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The Girl Can't Help It
No.1In my opinion, a pinkie finger isn't properly dressed unless it's got a man comfortably wrapped around itand I always make sure I'm impeccably dressed.
I glared at the man who'd rushed through the coffee shop door. Not only had he almost spilled my caramel mochaccino down my best polka-dot dress as he'd barged past, but he hadn't even bothered to hold the door open for me.
Not that I was about to admit I was losing my mojo. He probably just hadn't seen me in his rush to escape from the unseasonable weather.
Left with no alternative, I balanced the two steaming paper cups of coffee I was holding and tried to open the door with my elbow. No good. There was only one thing for it. I sighed, turned one-eighty degrees, and shoved it open with my rear end.
I glanced upwards as I stepped outside onto Greenwich High Street. The sky wasn't just promising rain but threatening with menaces. What should have been a balmy summer evening was as heavy and gloomy as a December afternoon. Thankfully, I only had a two-minute walk ahead of me, and would be safe and dry inside before the heavens opened.
Rude Man had something else to answer for too. No one would be standing with his hand on the open door, transfixed, as a steady stream of customers flowed past him. No one would be admiring my rear view as I walked away, my head high and my hips swaying like Marilyn's in Some Like It Hot. I'd watched that movie at least fifty times before I'd got the walk down pat, and the least I deserved was a little appreciation for my efforts.
I squared my shoulders and lifted my chin. Well, I was going to make the journey back to the shop countrude man or no rude man. There was plenty of traffic passing by to serve as an audience. I placed one red patent stiletto in front of the other and began to walk.
I nipped round the corner into Church Street and then across the busy junction into Nelson Street. However, not even the sight its neat row of cream Georgian buildings lifted my mood this evening. Normally when I passed each shop or boutique I'd smile and wave at the owner as I counted down the door numbers with growing excitement.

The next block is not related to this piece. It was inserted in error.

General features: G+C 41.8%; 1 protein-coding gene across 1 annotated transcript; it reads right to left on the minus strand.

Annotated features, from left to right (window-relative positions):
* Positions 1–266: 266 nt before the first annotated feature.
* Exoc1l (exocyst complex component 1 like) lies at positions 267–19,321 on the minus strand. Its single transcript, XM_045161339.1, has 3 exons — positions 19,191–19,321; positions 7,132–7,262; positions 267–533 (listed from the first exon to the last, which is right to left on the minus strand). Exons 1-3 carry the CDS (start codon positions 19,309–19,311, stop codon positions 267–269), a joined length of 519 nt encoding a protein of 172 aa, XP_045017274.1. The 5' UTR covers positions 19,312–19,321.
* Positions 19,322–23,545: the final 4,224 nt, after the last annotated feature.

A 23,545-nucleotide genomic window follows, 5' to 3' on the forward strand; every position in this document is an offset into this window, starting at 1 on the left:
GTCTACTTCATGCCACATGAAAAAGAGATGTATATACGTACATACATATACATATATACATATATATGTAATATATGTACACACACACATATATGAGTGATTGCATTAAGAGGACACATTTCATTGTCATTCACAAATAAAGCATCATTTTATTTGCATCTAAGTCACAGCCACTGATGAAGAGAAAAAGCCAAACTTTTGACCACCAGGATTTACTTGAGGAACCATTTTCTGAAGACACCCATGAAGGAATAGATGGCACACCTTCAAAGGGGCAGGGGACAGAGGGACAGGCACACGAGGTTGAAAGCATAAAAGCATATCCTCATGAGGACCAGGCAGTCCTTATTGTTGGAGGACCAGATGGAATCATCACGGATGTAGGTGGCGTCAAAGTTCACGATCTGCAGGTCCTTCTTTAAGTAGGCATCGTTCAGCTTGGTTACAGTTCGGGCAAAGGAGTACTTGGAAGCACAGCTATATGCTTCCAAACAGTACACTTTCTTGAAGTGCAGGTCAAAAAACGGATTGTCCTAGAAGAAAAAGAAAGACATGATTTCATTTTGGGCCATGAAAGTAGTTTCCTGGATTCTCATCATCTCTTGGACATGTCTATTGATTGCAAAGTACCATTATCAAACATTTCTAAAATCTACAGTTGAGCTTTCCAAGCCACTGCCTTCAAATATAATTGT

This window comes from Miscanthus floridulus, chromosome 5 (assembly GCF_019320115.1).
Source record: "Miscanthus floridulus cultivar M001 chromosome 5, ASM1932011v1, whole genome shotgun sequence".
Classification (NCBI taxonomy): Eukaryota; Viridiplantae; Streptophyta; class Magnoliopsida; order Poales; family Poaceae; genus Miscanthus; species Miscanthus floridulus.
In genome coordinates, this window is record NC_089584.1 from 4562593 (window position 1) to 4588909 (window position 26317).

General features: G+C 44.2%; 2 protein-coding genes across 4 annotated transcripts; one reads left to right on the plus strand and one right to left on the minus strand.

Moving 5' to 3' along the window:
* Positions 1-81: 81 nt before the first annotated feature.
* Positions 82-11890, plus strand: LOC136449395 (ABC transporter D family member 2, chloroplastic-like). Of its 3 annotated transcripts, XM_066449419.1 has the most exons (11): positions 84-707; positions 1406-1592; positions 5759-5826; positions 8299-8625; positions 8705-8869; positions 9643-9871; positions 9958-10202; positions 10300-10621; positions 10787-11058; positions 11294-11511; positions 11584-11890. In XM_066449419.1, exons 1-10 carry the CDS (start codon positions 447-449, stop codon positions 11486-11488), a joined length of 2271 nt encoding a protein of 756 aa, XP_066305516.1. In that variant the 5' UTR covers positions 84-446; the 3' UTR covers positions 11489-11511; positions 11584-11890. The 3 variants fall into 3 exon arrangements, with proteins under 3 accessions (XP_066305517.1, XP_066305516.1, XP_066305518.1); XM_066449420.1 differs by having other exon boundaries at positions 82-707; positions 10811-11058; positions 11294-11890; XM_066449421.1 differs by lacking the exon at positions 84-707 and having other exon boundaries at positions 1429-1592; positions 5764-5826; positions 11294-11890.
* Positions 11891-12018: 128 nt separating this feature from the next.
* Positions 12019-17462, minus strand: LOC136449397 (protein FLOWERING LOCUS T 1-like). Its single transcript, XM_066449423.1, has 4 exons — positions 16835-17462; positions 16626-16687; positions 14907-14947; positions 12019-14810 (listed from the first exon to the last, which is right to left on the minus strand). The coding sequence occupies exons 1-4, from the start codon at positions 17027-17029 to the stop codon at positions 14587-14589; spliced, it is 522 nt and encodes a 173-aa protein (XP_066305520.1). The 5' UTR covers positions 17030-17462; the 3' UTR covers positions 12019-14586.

On the corner was the all-organic coffee shopclosed now, but mid-morning packed with Yummy Mummies who cluttered the floor space with their high-tech pushchairs and the air with discussions on the merits of the local private nurseries. Next was the second-hand bookshop that did a roaring trade in textbooks for the students at the nearby university campus. After that was Susie'sa bakery that specialised entirely in cupcakes. The window was full of frosted and glittering towers of different flavoured cakes, delicious-looking enough to cause even the most dedicated dieter to stop and lick her lips. Then there was a Thai restaurant, a newsagent's, and a shop called Petal that sold just about anything as long as it was pink.
Finally, next door to that, two doors down from the end of the eclectic row, was my shop Coreen's Closeta vintage clothing emporium to rival the best in London.
I was in an even worse mood by the time I pushed the shop door open and flipped the sign to 'Closed'.
Not a single honk or whistle as I'd made my journey! Another first. I didn't want to give my recent doubts credit, but this didn't bode well.
'What's got you in a snit?' Alice said as I plonked her decaff latte on the counter. My business partner was one of those ethereal-looking typesflame-red hair, pale skin, willowy figure. Well, not so willowy at present. She was seven months pregnant, and being such a slip of a thing there was only one way that baby bump could gooutwards. She looked as if, python-like, she'd swallowed my classic VW Beetle for breakfast.
I prised the plastic lid off my mochaccino and blew on it. 'There's something wrong with the male population of London today.'
Alice chuckled. She knew me too well.
Despite my best attempts to pout, the corner of my mouth curled up. I took a sip of my coffee, then smiled back at her. She was leaning on the counter for support, circling her swollen ankles.
'Crikey, Alice! You look dead on your feet.'
She gave me a hooded look. 'Gee, thanks.'
I put my cup on the counter and trotted off into the back room. When I returned I presented Alice with her umbrella and handbag. 'You need to get home. Call Cameron. I can manage the stock-take on my own.'